Counselling in a secondary setting – developing policy and practice
In this chapter I propose to explore how secondary schools and colleges can work towards the development of a policy on counselling and guidance.
If one looks at the development of counselling in secondary settings the model is largely one based on problem-solving work with individuals or groups. This reflects the developments in training and thinking. In the 1970s the predominance of the Rogerian or 'client-centred' model can be seen. There were counselling training courses for those wishing to become counsellors in schools, where counsellors did exist. Their existence was not always unproblematic (see Richardson, 1974) but many schools employed them. In the early 1980s many factors impinged to change the situation. First, there were cuts in education spending and counsellors came to be seen as a luxury; in many local authorities counselling posts were the first to be cut. Second, there was an increase in the emphasis on counselling skills for all teachers, influenced by the work of people such as Egan (1986). This was in contrast to the emphasis on the Rogerian model. Third, there was an increasing interest and debate on the use of counselling in applied settings, that is in settings where counselling was not the primary task of those engaging in it. Fourth, there was an increase in the development of programmes of work for students which aimed to give the concepts of counselling and guidance to the students. These programmes were often called guidance programmes or personal and social education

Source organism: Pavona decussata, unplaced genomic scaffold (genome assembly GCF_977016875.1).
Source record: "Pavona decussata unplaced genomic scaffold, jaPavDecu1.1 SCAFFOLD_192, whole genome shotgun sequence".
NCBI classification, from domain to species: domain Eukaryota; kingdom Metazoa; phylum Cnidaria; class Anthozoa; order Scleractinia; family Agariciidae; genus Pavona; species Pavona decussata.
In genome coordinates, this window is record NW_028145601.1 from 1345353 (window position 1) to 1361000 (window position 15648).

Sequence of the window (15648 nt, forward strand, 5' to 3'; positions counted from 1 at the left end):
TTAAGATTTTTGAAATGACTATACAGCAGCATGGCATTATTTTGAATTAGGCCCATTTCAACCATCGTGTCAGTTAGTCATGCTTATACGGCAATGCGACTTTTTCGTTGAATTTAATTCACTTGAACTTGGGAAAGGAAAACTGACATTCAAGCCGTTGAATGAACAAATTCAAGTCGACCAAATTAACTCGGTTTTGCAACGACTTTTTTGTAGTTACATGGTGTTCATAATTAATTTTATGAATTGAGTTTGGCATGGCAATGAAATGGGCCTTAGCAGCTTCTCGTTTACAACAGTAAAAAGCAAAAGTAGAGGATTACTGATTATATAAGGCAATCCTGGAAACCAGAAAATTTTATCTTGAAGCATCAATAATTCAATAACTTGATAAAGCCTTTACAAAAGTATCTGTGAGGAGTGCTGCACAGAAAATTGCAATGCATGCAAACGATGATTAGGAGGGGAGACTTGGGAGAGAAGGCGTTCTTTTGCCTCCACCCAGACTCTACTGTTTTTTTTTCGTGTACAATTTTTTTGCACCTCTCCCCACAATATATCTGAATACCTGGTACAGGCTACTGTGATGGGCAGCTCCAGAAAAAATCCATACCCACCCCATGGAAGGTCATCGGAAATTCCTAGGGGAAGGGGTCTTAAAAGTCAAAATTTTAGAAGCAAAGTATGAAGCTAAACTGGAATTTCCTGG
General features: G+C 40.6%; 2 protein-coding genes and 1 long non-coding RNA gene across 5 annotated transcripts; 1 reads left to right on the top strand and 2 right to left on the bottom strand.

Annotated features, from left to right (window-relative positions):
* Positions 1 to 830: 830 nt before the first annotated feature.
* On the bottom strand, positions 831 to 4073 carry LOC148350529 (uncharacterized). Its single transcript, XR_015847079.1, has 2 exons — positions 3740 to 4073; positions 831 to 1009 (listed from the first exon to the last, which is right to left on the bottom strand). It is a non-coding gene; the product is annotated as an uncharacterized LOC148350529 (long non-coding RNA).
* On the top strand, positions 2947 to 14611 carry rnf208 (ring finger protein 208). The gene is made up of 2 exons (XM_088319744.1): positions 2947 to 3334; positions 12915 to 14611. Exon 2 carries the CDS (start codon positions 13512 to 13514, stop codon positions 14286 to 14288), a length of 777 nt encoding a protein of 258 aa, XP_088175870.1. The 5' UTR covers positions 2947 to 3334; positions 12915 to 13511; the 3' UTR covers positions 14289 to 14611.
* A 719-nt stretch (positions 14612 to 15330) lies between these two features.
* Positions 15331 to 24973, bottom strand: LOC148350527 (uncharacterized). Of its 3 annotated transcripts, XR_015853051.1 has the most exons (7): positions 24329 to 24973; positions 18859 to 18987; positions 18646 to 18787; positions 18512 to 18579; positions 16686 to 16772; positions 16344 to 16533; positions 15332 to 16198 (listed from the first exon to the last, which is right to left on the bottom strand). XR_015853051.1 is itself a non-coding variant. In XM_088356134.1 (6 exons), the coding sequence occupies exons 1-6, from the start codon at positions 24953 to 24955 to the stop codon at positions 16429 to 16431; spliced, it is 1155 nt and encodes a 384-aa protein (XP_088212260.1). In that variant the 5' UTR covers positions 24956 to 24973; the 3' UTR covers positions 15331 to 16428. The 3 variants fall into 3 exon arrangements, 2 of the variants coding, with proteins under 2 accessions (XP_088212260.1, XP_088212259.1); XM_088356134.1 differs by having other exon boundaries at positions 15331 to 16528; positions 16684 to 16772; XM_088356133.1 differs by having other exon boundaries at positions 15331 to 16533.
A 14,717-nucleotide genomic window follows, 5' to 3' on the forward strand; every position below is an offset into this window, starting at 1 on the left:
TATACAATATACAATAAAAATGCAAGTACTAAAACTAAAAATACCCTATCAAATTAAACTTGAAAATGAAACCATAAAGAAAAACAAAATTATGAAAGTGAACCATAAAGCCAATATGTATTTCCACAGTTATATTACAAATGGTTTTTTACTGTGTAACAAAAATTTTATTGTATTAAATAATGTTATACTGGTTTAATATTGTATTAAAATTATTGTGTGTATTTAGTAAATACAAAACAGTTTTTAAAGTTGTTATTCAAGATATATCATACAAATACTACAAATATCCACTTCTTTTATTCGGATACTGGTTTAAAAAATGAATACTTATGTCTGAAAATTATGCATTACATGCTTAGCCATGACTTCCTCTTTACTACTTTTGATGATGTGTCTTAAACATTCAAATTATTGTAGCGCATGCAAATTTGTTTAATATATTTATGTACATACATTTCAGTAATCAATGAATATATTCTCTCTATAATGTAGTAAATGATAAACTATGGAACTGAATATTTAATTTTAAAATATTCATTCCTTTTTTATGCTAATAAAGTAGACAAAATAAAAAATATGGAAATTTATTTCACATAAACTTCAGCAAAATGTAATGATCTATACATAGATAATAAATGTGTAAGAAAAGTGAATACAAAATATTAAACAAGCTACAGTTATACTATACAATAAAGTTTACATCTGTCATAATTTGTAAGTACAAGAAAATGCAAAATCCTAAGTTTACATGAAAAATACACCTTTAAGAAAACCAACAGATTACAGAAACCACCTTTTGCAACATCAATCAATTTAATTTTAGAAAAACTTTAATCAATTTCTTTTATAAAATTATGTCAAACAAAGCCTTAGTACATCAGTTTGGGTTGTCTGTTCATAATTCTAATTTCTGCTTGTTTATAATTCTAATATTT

courses and they developed the teacher's role from a reactive to an educative one.